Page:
But the bigger question is: How do we go about creating it? Like the kindergartners referenced in the last two posts, culture is created by a specific set of interactions. These interactions are based on social skills. In his book, The Culture Code, Daniel Coyle references three keys to building a good culture.

1. Build safety—which through our social signals build bonds of belonging and identity.
2. Share vulnerability—explains how habits of mutual risk drive trusting cooperation.
3. Establish purpose—tells how narratives create shared goals and values.

The three skills work together to create a strong culture. I highly encourage you to read his book. And when you read it, you will learn something new that will add to your personal development and self-improvement. It will also give you a new awareness of how you can contribute as an individual to building a culture within the team or group of which you are a part.

How the Kindergarteners Won

In the previous post I related an experiment that was done to highlight aspects that create a good culture in which teams can be productive. As a self-improvement business coach in the Woodlands one of the areas of focus in corporations and small businesses that I collaborate with has been regarding culture and how culture impacts not only a team’s efficiency but effectiveness.

The kindergarteners in the experiment won against teams of business students. They also carried the experiment to other groups. The kindergarteners defeated lawyers and CEOs. So, what was going on that created this unexpected result?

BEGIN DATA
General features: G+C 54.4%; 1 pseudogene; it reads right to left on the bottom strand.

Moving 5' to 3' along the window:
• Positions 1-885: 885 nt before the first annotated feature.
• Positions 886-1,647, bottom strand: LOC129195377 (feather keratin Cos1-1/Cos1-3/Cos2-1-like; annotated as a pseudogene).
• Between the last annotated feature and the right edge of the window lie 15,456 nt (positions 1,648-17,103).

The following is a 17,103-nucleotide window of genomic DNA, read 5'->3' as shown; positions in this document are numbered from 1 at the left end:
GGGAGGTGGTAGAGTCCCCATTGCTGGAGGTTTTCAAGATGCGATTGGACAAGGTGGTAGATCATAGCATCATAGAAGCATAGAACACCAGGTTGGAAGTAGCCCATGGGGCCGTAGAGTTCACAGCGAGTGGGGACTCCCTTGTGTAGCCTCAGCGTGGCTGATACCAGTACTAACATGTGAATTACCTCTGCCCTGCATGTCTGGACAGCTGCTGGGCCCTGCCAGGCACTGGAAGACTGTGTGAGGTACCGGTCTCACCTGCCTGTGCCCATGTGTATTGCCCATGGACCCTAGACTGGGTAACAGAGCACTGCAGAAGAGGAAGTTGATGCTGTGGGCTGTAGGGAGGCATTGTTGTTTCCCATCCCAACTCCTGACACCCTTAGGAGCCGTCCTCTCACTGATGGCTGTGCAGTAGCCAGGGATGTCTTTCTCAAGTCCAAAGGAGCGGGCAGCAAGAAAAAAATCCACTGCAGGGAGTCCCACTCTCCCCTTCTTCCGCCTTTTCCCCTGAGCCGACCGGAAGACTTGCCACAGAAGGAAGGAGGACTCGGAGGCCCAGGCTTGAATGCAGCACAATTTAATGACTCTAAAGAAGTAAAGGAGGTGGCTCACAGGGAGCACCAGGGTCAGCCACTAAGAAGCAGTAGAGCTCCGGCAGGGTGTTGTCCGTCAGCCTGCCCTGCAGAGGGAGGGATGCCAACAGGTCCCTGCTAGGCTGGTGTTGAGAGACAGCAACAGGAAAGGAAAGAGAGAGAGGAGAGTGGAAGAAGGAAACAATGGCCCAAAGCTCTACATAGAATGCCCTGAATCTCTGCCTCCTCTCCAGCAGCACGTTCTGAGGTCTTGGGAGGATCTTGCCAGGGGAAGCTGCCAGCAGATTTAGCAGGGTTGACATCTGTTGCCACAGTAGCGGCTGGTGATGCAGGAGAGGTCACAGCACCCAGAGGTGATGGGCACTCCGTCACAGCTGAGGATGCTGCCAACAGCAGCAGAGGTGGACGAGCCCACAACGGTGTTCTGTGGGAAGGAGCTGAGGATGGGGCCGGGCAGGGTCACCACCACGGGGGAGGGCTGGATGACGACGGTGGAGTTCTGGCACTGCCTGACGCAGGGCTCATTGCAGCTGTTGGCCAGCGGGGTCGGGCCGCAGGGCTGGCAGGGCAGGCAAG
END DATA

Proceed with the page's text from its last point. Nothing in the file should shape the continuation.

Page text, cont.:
Let’s start with what we focus on, which is individual skills. If you think about it, individual skills are easy to focus on because they are the most visible. But, when it comes to team performance, it is not individual skills that matter. What matters is the interaction.

Let’s take a look at the business students. As a personal business coach in Houston, I have worked with talented young people. The business students had more talent individually than the kindergartners. But they were not engaged in collaboration, so much as what psychologists call, status management. They were figuring where they fit into the larger picture. Who is in charge? Is it okay to criticize someone’s idea? What are the rules here? Their interactions appear smooth, but their underlying behavior is riddled with inefficiency, hesitation, and subtle competition. As a result of managing status their first efforts collapse and they run out of time.

The kindergarteners, on the other hand, appear to be disorganized on the surface. But when you view them as a single entity, their behavior is efficient and effective. They are not competing for status. They work energetically together. They move quickly, spot problems and offer help. They experiment, take risks, and notice outcomes, which guides them toward effective solutions.

The kindergarteners succeed not because they are smarter but because they work in a smarter way. As we know, and the kindergartners prove it, group culture is a very powerful force.